Red Cross Telegram from Ella to Opa
30 October 1943
My boy, I’m worried, been a long while without news. Annchen returns from vacation tomorrow. Papa healthy. How far are you in your studies?
This letter comes two months after the last one. From what I can tell, Opa received this letter at the end of November, so only a month from posting, which is actually quite good. Each letter Opa receives is one more month his mother is miraculously safe. I wonder if he was beginning to think she might be OK through it all since she had been safe for so long. Had she somehow evaded the Nazi gaze, right under their noses in Berlin?
Annchen, who was Ella's ex-sister-in-law, has been more than a friend, but in a way a savior to Ella. Her presence is constant, and it seems it would be risky for Aanchen to be so boldly associated with a Jewish woman.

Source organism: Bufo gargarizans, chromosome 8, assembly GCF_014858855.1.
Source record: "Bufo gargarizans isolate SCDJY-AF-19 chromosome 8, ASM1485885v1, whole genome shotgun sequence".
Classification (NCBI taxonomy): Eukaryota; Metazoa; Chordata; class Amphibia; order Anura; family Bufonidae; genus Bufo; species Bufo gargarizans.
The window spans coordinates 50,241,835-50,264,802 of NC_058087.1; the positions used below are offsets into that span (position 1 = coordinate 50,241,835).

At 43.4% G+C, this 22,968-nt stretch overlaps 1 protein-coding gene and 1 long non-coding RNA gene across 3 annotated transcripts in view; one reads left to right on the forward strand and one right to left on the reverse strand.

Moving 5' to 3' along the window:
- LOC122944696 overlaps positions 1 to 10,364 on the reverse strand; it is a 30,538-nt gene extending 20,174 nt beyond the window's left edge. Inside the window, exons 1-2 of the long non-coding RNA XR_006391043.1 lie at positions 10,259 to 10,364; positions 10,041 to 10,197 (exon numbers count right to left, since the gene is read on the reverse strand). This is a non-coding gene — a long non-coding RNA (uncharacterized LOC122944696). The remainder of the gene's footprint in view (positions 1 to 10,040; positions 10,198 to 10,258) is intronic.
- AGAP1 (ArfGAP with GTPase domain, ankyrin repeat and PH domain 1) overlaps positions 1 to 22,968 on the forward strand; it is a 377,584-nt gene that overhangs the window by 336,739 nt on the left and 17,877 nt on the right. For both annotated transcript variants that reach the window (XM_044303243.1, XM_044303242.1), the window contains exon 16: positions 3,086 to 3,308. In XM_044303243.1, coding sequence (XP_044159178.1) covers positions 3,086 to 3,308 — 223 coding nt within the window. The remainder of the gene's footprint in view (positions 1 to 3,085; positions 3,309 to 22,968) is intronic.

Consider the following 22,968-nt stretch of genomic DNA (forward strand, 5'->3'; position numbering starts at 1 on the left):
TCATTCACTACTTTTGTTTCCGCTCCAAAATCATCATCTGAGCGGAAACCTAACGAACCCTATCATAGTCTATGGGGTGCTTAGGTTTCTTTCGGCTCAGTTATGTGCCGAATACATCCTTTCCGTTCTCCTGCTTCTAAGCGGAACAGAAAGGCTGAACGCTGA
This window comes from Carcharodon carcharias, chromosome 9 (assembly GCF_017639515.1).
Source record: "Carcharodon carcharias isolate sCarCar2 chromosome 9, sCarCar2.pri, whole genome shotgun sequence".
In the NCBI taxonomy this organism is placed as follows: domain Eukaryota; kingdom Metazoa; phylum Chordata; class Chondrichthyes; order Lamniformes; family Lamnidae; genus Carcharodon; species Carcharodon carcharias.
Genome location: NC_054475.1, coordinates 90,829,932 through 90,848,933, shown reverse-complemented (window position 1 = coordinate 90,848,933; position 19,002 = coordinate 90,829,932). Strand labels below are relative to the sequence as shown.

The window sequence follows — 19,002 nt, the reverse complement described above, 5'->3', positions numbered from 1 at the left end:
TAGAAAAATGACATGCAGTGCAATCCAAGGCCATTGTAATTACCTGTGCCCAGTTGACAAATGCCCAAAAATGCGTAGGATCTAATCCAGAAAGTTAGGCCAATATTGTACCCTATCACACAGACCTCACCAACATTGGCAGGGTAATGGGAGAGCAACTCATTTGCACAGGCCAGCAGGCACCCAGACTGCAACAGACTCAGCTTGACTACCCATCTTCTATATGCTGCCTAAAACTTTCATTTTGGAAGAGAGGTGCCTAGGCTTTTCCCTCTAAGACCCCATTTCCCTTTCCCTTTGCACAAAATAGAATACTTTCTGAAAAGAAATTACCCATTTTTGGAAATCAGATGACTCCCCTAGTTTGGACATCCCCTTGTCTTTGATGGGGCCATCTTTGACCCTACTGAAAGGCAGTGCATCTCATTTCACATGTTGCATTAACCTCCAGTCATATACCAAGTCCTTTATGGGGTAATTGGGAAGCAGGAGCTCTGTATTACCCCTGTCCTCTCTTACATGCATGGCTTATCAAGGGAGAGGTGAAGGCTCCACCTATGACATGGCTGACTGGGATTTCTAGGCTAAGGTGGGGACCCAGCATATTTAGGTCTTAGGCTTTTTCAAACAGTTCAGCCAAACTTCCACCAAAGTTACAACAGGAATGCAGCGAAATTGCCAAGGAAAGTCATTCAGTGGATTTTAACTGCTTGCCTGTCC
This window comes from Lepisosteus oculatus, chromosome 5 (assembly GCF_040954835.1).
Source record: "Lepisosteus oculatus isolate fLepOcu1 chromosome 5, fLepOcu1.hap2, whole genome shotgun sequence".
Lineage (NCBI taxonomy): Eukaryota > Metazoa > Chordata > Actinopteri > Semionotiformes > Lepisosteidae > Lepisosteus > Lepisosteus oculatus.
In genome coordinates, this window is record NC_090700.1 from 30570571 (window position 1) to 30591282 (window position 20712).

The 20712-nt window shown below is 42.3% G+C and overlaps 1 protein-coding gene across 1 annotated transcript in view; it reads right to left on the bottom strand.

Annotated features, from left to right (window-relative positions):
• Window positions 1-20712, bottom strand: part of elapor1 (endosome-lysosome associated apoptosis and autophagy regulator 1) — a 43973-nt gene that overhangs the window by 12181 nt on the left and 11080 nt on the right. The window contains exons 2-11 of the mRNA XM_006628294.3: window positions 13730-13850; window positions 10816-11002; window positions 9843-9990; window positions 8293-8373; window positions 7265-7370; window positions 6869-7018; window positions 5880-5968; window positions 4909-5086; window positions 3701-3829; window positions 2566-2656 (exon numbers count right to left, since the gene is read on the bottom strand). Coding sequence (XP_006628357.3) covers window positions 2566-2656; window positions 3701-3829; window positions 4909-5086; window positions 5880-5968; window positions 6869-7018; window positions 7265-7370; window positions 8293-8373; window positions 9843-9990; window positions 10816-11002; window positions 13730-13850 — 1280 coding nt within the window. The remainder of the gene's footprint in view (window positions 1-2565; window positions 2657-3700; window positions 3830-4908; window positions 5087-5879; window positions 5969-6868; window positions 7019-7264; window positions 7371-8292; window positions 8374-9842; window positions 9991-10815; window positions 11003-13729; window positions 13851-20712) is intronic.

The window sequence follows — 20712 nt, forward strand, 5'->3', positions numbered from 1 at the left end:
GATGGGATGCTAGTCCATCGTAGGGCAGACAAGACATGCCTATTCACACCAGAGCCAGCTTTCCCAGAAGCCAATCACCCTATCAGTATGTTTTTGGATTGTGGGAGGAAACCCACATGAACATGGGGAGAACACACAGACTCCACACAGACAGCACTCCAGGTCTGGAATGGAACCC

I miss Ella's long letters. I know that she is still saying the same thing: that she misses her child, wishes only for the best, and is trying as hard as she can to stay connected, healthy, and self-sufficient.
What is Opa thinking? Is every telegram a heart-stopping moment of relief? Or is he accustomed to it? Does he feel that his mother is immune to the chaos like we all think our own family is immune to the dangers in the world? I don't know. I wish I had asked.